A storied bookseller opens up his own personal library and why tiny museums are big news.
Fiona Wilson on a new space that offers quiet contemplation and perhaps a hint about the next chapter of library design.
After 20 years in the book business, Yoshitaka Haba has acquired a reputation in Japan as the man to go to for any public library or private institution looking to put together a compelling book selection. Haba’s main office is in Tokyo but during the pandemic he started thinking about a second office for himself and the 10,000 books he has amassed, and somewhere for his wife to make her meticulously prepared cups of coffee. He decided that Kyoto made sense and got in touch with Yasushi Horibe, a Tokyo architect whose work he admired.
“I didn’t know Horibe but had read a book by him and found myself agreeing with what he said,” Haba tells monocle. “I wrote to him and just told him three things about the project: books, coffee and a place where time flows slowly.” Without hesitation, Horibe agreed to help. Together they’ve created Donkou + Café Kissa Fang, a remarkable private library and café in a quiet corner of northeastern Kyoto. “When I saw the land, I decided immediately and went to the bank the next day.” It’s easy to see why. The building sits in a quiet residential neighbourhood backing onto a hinoki cypress forest that belongs to a temple, with the clear waters of the Umetani river burbling past the terrace and an elegant somei-yoshino cherry tree framing the view.
Visitors are welcome four days a week on a reservation-only basis: up to six people at a time for 90 minutes, three times a day. “I’ve discovered that 90 minutes is just the right amount of time,” says Haba. “It is not so long that people get bored.” On arrival, visitors remove their shoes, put their phones in a drawer (after they’ve taken the requisite photographs) and step into the library. They’re free to look at any of the 3,000 books on the shelves – art books, novels, photography; some familiar, some rare. It’s not a comprehensive library but a personal selection that Haba rotates. Some of the volumes have his annotations or are thick with Post-it notes.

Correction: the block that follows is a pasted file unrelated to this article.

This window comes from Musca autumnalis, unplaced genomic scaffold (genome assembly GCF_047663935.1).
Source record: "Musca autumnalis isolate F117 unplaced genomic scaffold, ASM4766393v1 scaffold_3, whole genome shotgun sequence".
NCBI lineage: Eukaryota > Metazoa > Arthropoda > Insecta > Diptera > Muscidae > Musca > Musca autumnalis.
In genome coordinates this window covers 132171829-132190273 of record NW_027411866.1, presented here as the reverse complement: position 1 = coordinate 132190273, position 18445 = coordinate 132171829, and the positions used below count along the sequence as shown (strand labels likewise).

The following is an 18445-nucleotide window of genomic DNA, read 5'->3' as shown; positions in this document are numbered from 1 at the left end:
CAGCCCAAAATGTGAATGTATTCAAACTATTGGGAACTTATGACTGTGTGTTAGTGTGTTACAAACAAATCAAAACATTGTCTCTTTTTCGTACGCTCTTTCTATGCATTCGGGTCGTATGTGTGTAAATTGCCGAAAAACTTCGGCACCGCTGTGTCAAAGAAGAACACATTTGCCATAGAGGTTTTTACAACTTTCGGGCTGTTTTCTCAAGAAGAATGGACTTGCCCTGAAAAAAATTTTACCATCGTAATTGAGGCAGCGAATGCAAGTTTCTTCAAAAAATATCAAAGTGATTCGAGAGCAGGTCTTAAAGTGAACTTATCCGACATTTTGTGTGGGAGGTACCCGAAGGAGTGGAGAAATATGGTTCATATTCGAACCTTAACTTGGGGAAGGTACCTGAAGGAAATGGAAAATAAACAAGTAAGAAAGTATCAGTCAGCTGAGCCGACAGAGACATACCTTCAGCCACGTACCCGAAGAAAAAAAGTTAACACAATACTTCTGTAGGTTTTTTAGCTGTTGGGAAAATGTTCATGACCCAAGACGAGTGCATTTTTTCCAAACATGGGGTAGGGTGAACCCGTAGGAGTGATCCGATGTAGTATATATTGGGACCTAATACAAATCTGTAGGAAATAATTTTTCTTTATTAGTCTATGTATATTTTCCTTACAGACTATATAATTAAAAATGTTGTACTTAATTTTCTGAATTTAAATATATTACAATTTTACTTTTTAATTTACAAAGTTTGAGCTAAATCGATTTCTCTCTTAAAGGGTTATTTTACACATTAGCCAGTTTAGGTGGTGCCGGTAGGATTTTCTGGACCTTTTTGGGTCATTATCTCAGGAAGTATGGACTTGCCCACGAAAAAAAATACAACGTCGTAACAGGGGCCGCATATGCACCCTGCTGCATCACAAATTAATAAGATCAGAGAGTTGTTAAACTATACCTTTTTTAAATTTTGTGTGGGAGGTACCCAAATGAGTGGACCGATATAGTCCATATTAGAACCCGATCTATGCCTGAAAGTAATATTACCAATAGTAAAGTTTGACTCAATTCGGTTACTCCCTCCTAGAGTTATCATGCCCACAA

"I wrote to him and just told him three things about the project: books, coffee and a place where time flows slowly"
“I wanted this to be a place where time slows down,” says Haba. “Technology is placing so many demands on us. I find it hard to concentrate in Tokyo: there’s just so much information all the time.” The name Donkou references the slow, one-carriage train that operates in the neighbourhood. Visitors can sit outside on the terrace, on the tatami platform or on one of two reading chairs. “We must have looked at 30 chairs,” says Haba, laughing. They settled on Carl Hansen’s Colonial Chair (designed by Ole Wanscher in 1949), which Haba felt had the right depth, angle and armrests.
Horibe is best known for his contemporary wooden houses and he applied the skills he has acquired in that field here. Haba points out the nail-free construction, which is a technique used in ancient temples that are still standing, such as Horyu-ji in Nara. “We worked with a firm in Osaka and the carpenter who did this work was in his thirties; he had learned from a master craftsman,” says Haba. “People sometimes think that wood won’t withstand earthquakes but tests prove that when it’s used properly, wood is one of most resilient materials we have.”
New York-based nonprofit company Micro has a big idea: to rethink the museum experience by creating smaller alternatives away from the major cities that usually host and monopolise such spaces. Its solution? Working with a team of scientists, designers and engineers, and with the input of curators, Micro has developed quirky vitrines that are about the size of vending machines. These are being installed across the US in “in-between spaces and neglected urban spots”, such as community centres, hospitals and transit hubs, according to co-founder Charles Philipp.
Micro’s Smallest Mollusk Museum contains stacked boxes depicting 650 million years of life on Earth, while another installation explores perpetual motion. The Museum of Care, meanwhile, was dreamed up at the height of the pandemic to examine the evolution of healthcare from the point of view of its front-line workers. Placed in hospitals, it was the only museum to remain open during the lockdowns.
The aim, says Philipp, is to “take museums off the pedestal” and attract audiences who might not typically visit one. By stripping down the often “dense and inaccessible museum experience”, he wants to facilitate equal access to culture: 90 per cent of museum visitors in the US today are white.
Micro’s exhibits now clock up tens of thousands of visitors a month and the company is advising cultural institutions on how to develop their own miniature museums. Here’s hoping that international expansion isn’t far behind.